Small Wars Journal

El Centro

Third Generation Gangs Strategic Note No. 17: Antipersonnel Landmine Use and Fabrication by the Clan del Golfo in Colombia SWJED Fri, 06/14/2019 - 7:15am
Over the last few months, Colombian army and police have discovered factories operated by the Clan del Golfo engaged in producing and stockpiling antipersonnel mines and explosive devices. In addition, cases of Colombian soldiers sustaining injuries from antipersonnel mines have been documented. These cases illustrate the ongoing, and apparently growing, threat—initially disclosed in an alert made by the Colombian Army in May 2013—of antipersonnel mines employed by criminal organizations or bandes criminals (criminal bands or bacrim).

Lessons for America’s Longest-Running War from the Americas’ Longest-Running Insurgency

Lessons for America’s Longest-Running War from the Americas’ Longest-Running Insurgency by Lionel Beehner and Liam Collins - Modern War Institute

In 2016, Colombia achieved a remarkable success by seemingly bringing to an end the Western Hemisphere’s longest-running insurgency. The Revolutionary Armed Forces of Colombia (FARC) has been at war with government forces for more than fifty years. And yet here was a negotiated settlement by which two parties that had been fighting for generations agreed to lay down their arms—by which the guerrilla organization itself would be brought into the government’s formal power structures. The case raises important questions—not least for a US government that watches the clock on its own counterinsurgency efforts in Afghanistan tick ever closer to two decades. How was this possible? And are there lessons that can be exported and applied to other intransigent conflicts, like Afghanistan? The Modern War Institute at West Point recently led a research trip to assess these and other questions.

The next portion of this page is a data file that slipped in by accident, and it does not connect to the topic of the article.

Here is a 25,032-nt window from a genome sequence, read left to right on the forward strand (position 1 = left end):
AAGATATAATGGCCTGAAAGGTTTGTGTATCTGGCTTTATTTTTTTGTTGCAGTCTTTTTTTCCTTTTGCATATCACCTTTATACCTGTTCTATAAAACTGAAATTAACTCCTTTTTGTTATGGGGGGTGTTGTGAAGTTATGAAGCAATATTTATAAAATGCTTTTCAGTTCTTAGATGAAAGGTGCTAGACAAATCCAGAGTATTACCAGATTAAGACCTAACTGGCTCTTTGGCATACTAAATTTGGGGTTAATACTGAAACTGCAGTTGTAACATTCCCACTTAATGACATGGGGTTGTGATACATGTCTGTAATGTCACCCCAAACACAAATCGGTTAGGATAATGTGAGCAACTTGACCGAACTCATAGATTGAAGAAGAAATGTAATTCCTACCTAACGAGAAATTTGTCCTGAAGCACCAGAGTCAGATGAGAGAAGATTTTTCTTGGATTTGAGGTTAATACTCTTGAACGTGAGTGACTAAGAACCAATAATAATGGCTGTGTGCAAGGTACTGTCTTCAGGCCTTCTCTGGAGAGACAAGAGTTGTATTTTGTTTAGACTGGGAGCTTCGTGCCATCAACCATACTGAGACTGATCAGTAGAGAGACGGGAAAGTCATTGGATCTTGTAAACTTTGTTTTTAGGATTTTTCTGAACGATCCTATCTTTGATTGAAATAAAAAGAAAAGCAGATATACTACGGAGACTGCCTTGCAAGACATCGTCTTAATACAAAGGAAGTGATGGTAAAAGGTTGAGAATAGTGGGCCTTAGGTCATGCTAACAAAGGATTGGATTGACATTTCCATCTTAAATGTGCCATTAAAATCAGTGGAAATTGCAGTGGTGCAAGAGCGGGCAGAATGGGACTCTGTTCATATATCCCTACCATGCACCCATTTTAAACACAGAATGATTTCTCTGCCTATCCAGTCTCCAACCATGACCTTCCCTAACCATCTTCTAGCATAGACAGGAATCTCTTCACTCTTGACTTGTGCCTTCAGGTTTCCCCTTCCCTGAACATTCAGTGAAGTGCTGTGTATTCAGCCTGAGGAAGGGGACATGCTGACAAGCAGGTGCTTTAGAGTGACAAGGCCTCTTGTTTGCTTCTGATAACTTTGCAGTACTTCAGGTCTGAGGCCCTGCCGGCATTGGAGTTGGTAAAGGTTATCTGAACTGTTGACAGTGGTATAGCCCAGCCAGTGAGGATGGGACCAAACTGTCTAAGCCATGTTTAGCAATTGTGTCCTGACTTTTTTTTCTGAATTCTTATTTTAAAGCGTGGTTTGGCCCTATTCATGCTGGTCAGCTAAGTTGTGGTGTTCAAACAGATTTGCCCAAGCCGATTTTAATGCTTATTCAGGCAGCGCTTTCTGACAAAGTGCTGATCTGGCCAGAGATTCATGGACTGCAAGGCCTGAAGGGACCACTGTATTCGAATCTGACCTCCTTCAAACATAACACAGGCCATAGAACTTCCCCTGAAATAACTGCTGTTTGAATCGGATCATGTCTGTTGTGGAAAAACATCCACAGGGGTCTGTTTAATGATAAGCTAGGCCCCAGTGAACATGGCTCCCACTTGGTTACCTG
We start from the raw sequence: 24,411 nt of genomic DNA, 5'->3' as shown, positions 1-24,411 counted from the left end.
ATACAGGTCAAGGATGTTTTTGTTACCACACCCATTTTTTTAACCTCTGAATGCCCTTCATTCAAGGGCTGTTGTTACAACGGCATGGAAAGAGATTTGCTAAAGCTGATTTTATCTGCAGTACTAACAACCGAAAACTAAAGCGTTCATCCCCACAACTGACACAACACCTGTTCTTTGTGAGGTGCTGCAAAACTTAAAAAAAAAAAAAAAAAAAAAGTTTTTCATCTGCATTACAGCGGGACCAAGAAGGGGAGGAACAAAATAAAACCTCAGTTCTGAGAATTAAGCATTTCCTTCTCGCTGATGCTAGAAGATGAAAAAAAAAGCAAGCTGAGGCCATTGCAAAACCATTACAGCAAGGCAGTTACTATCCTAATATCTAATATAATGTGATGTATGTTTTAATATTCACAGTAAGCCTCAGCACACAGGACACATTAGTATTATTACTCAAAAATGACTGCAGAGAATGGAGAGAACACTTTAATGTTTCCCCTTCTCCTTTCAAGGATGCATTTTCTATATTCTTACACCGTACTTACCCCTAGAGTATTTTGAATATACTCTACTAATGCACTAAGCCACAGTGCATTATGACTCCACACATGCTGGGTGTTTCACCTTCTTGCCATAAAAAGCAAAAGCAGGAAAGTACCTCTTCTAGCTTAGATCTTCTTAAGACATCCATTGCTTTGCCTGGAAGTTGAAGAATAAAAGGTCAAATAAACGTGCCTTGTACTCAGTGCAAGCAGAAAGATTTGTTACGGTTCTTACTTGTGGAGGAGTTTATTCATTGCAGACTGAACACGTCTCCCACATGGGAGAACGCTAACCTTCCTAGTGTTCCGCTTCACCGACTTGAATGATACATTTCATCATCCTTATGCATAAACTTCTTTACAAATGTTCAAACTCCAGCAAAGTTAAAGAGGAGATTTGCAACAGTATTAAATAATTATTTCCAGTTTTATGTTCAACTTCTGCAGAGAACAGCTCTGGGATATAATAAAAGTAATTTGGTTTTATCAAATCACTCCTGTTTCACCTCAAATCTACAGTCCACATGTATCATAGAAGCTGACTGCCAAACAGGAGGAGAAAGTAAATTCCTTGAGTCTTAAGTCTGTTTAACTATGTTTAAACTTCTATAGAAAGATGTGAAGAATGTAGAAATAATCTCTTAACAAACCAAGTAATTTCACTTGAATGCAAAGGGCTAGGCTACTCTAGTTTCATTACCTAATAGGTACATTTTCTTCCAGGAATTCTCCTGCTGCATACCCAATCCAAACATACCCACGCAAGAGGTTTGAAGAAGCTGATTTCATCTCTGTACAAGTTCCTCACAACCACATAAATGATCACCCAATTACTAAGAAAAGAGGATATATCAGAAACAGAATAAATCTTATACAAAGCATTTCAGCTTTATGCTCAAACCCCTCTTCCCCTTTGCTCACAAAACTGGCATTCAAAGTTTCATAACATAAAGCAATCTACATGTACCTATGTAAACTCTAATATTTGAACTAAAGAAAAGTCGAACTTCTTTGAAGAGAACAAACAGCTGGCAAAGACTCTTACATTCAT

To be sure, the case of Colombia offers not a shining success story but a cautionary tale of how the US military can assist a foreign military and a weak government in fighting a counterinsurgency to bring about peace. A signed peace agreement does not mean that all is instantly well. In Colombia, attacks continue, as the January 2019 terrorist attack against the police academy in Bogotá highlights, and cocaine continues to emanate from Colombia at record levels. Although promptly rescinded, a recent order by the Colombian army to double the number of criminals and guerrillas they kill caused a swirl of controversy among both its rank and file as well as human rights groups, given the armed forces’ past track record of targeting civilians to reach quotas. Still, the conditions in Colombia are significantly improved from what they were a decade ago…

Read on.

Colombia Army’s New Kill Orders Send Chills Down Ranks

Colombia Army’s New Kill Orders Send Chills Down Ranks by Nicholas Casey – New York Times